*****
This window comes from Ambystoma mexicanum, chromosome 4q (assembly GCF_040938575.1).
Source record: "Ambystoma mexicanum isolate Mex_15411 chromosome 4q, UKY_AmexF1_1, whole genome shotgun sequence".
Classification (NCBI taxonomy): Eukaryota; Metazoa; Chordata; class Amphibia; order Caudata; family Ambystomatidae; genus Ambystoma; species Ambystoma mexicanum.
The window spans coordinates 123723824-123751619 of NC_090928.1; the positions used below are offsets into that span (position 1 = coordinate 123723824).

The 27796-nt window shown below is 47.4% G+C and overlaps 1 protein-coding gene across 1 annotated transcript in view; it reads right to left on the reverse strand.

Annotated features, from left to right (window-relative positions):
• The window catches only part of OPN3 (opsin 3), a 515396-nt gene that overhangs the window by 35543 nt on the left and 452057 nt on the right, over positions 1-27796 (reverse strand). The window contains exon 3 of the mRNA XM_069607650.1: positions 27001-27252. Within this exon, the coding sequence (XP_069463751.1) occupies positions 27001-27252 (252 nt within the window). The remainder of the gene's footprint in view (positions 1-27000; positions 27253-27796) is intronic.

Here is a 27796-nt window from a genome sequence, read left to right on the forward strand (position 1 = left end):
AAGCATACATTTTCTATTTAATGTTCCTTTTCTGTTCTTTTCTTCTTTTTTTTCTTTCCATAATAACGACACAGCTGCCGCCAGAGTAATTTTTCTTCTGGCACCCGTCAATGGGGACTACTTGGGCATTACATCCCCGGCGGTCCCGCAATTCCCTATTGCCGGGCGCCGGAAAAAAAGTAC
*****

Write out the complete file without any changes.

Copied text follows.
This window comes from Ambystoma mexicanum, chromosome 4q (assembly GCF_040938575.1).
Source record: "Ambystoma mexicanum isolate Mex_15411 chromosome 4q, UKY_AmexF1_1, whole genome shotgun sequence".
Classification (NCBI taxonomy): Eukaryota; Metazoa; Chordata; class Amphibia; order Caudata; family Ambystomatidae; genus Ambystoma; species Ambystoma mexicanum.
The window spans coordinates 123723824-123751619 of NC_090928.1; the positions used below are offsets into that span (position 1 = coordinate 123723824).

The 27796-nt window shown below is 47.4% G+C and overlaps 1 protein-coding gene across 1 annotated transcript in view; it reads right to left on the reverse strand.

Annotated features, from left to right (window-relative positions):
• The window catches only part of OPN3 (opsin 3), a 515396-nt gene that overhangs the window by 35543 nt on the left and 452057 nt on the right, over positions 1-27796 (reverse strand). The window contains exon 3 of the mRNA XM_069607650.1: positions 27001-27252. Within this exon, the coding sequence (XP_069463751.1) occupies positions 27001-27252 (252 nt within the window). The remainder of the gene's footprint in view (positions 1-27000; positions 27253-27796) is intronic.

Here is a 27796-nt window from a genome sequence, read left to right on the forward strand (position 1 = left end):
AAGCATACATTTTCTATTTAATGTTCCTTTTCTGTTCTTTTCTTCTTTTTTTTCTTTCCATAATAACGACACAGCTGCCGCCAGAGTAATTTTTCTTCTGGCACCCGTCAATGGGGACTACTTGGGCATTACATCCCCGGCGGTCCCGCAATTCCCTATTGCCGGGCGCCGGAAAAAAAGTAC